FAQ: Why LinkML

Why should I use LinkML at all?

All data follows some kind of schema or data model, whether it is explicitly articulated, or implicit / in the background. In our experience it is always beneficial to explicitly articulate that schema. This holds true for a range of situations, including:

  • you have simple tabular data in TSVs or a spreadsheet

  • you have a highly interlinked relational model

  • you are working with JSON documents in a document store like MongoDB

  • you have a knowledge graph in Neo4J

  • you are working with linked data in RDF

LinkML is designed to be flexible enough to cover all these use cases, allowing for lighweight semantic data dictionaries for tabular data, through rich interlinked schemas for knowledge graphs and triplestores

My data is a simple spreadsheet/TSV, why should I use LinkML?

If your data is a simple CSV then using a framework like LinkML may seem daunting. It may be tempting to include a simple README alongside your TSV describing the column headers. While this is certainly better than not having any data description at all, consider some of the drawbacks:

  • the README isn’t a computer-digestible representation of your data

  • you do not have a mechanism for validating the TSV

  • you lack a computable way of mapping your column headers to a standard data dictionary, vocabulary

LinkML provides an easy way of making your data computable. You can start with a very simple schema, with a single class, and one slot per column in your TSV; for example, for a dataset where the rows represent people:

classes:
  Person:
    attributes:
      id:
      name:
      email:
      age:
      occupation:
      ...

this is already useful as it states which column headers are expected in your data.

you can later expand that to provide constraints on the values each column:

classes:
  Person:
    attributes:
      id:
        identifier: true ## this ensures the id field is unique
      name:
      email:
        pattern: "\\S+@[\\S\\.]+\\S+"   ## regular expression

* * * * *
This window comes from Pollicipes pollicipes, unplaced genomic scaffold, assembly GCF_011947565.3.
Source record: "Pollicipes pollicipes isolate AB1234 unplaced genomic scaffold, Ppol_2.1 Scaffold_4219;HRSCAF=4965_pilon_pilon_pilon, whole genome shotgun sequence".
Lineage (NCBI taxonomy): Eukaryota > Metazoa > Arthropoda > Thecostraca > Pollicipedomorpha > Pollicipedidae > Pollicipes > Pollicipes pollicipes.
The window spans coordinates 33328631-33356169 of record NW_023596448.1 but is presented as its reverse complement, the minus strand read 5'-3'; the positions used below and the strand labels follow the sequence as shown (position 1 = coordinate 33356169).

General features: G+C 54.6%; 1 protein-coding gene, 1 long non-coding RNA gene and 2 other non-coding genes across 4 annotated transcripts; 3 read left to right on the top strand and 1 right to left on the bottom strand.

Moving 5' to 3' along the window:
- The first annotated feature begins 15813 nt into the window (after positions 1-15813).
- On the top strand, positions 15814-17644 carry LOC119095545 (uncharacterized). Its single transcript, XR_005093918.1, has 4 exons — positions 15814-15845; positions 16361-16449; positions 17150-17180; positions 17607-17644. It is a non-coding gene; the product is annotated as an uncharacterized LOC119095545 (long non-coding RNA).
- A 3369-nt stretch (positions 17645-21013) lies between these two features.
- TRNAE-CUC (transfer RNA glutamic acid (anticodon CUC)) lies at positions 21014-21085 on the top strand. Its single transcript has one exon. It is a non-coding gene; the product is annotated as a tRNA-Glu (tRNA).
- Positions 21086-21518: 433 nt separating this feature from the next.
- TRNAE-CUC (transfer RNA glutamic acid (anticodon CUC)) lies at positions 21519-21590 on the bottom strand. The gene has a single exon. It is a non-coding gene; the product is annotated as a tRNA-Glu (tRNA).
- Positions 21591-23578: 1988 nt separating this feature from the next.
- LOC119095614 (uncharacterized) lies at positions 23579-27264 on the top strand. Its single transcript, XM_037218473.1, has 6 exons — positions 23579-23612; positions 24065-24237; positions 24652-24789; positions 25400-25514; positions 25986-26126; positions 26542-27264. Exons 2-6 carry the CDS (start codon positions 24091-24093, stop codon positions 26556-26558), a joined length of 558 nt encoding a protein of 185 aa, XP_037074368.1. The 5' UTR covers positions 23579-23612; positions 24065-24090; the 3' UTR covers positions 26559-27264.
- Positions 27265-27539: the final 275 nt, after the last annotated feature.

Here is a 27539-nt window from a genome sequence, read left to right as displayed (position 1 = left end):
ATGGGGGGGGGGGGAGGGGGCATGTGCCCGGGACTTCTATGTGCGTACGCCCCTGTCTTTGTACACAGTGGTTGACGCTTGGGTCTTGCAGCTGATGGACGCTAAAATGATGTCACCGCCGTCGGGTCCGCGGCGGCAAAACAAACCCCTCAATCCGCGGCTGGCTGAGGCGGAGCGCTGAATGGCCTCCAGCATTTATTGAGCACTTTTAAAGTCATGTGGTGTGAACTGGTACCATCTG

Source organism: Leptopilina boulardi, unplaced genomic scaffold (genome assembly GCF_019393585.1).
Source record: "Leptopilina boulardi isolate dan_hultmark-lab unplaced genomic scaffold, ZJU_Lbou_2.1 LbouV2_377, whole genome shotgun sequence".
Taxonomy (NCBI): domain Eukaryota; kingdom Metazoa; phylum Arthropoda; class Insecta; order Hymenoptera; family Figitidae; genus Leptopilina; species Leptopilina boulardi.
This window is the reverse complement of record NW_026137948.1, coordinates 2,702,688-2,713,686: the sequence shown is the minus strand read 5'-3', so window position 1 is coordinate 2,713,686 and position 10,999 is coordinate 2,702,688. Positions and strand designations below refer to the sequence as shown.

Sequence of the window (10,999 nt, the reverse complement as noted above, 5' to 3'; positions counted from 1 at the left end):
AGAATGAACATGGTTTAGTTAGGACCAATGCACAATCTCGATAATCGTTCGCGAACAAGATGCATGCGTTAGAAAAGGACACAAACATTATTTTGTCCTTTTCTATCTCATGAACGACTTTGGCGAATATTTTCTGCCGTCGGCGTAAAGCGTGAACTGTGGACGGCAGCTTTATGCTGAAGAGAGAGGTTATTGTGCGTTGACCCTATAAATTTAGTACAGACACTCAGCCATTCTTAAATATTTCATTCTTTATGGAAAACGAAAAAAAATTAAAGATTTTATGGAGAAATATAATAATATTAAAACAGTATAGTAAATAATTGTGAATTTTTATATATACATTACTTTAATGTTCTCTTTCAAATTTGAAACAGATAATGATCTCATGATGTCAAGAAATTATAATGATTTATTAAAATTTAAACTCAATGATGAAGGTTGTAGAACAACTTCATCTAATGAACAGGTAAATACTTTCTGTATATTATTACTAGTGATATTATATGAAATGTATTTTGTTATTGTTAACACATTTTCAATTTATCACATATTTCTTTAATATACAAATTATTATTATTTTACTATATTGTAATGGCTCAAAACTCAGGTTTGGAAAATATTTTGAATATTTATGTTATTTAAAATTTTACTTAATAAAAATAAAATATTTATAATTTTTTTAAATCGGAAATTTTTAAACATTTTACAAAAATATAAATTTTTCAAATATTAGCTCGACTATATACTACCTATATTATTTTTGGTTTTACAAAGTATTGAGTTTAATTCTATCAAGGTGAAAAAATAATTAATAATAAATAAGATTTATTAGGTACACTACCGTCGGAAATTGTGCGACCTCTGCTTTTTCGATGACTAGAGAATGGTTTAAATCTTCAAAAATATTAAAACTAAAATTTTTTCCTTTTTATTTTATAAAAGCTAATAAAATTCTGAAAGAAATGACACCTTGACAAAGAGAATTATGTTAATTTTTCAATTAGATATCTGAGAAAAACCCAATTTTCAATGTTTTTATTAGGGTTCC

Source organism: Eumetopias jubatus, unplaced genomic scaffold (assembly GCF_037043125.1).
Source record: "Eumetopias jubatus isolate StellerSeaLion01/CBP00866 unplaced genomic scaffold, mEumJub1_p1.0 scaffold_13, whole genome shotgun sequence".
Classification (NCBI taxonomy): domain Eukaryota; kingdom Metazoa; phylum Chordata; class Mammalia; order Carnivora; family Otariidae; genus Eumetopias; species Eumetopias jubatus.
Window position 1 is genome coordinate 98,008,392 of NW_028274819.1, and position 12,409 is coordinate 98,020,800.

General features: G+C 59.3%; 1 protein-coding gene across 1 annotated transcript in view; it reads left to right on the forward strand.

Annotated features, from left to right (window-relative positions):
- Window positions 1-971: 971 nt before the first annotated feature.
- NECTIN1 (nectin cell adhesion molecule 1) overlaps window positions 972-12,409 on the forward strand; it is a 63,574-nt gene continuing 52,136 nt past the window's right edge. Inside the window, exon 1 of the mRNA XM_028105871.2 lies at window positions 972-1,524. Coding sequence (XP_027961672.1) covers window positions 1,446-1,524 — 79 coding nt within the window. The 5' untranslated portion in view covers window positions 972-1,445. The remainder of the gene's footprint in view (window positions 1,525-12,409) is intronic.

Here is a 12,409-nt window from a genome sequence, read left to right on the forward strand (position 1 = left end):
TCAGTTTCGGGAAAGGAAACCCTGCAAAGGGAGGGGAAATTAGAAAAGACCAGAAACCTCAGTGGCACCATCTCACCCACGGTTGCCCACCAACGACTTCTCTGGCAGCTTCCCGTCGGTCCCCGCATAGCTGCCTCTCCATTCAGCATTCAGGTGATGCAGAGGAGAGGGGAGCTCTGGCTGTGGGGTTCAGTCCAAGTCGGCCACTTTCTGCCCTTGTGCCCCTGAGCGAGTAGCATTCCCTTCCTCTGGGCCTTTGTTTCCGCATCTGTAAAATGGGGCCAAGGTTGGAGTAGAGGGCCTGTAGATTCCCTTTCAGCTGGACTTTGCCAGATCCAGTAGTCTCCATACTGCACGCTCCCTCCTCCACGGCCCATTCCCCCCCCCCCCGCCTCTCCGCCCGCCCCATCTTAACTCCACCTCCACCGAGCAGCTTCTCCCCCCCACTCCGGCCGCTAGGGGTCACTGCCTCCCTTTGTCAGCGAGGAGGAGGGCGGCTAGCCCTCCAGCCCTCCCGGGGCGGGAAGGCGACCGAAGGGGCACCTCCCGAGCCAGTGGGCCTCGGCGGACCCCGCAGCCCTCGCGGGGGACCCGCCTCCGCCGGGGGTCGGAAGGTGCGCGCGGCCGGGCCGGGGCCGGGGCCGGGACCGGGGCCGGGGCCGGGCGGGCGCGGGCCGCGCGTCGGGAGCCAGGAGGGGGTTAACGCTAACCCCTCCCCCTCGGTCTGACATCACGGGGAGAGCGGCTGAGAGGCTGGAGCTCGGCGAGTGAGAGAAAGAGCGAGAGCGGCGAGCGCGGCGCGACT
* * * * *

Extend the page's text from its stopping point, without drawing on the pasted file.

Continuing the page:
age:
        range: integer
        minimum_value: 0
        maximum_value: 999
      occupation_class:
        range: job_code   ## enumeration
    unique_keys:
      - description: email is unique
        unique_key_slots:
          - email
enums:
  job_code:
    scientific:
    technical:
    service:

You can also provide textual descriptions and additional metadata on the columns that may be useful for human users

classes:
  Person:
    attributes:
      id:
        description: unique identifier
      name:
        description: the full name of the person
      email:
        description: the persons email address
      age:
        description: the age of the person in years
      occupation_class:
        description: the kind of job the person has
      ...

If you like, you can provide both linked data IRIs to your schema elements, or mappings to existing systems, for example:

prefixes:
  schema: http://schema.org/
  foaf: http://xmlns.com/foaf/0.1/
classes:
  Person:
    attributes:
      id:
        slot_uri: schema:identifier
      name:
        slot_uri: schema:name
      email:
        slot_uri: schema:email
        exact_mappings:
          - foaf:email

This has a number of advantages:

  • you make the intended meaning of your columns more transparent and explicit

  • your TSVs can be automatically translated to JSON-LD and RDF via the LinkML framework

  • it faciliates automated and semi-automated mapping between your data and other representations

There are a number of proposed frameworks for providing lightweight data dictionaries for your TSVs/spreadsheets:

  • frictionless table schemas

  • csvy

  • csv on the web

One advantage of LinkML is that it is not only for TSVs

Why should I use LinkML over JSON-Schema?

JSON-Schema is a fantastic framework for validating JSON documents. If your primary use case is validating JSON documents then by all means keep using it!

However, if any of the following apply to you, you may want to consider LinkML - and remember, you can always compile your LinkML schema down to JSON-Schema!

  • You want to make use inheritance/polymorphism

  • you want a language with a simple core based around familiar concepts of classes and fields (slots)

  • you want to make your data more FAIR (Findable Accessible Interoperable Reusable), for example, by annotating schema elements with IRIs

  • you want to use JSON-LD but don’t want to coordinate separate JSON-Schema and JSON-LD context documents - LinkML is an all-in-one-solution!

  • you want a more advanced ontology-aware enumerations

  • you want your datamodel to be used in other frameworks than JSON - e.g. TSVs, SQL databases, Triplestores, graph databases

When making your decision, you should weigh factors such as the fact that things that can be expressed in one framework may not be expressible in the other.

See also FAQ entries in modeling which compare some similar constructs.

Why should I use LinkML over ShEx/SHACL?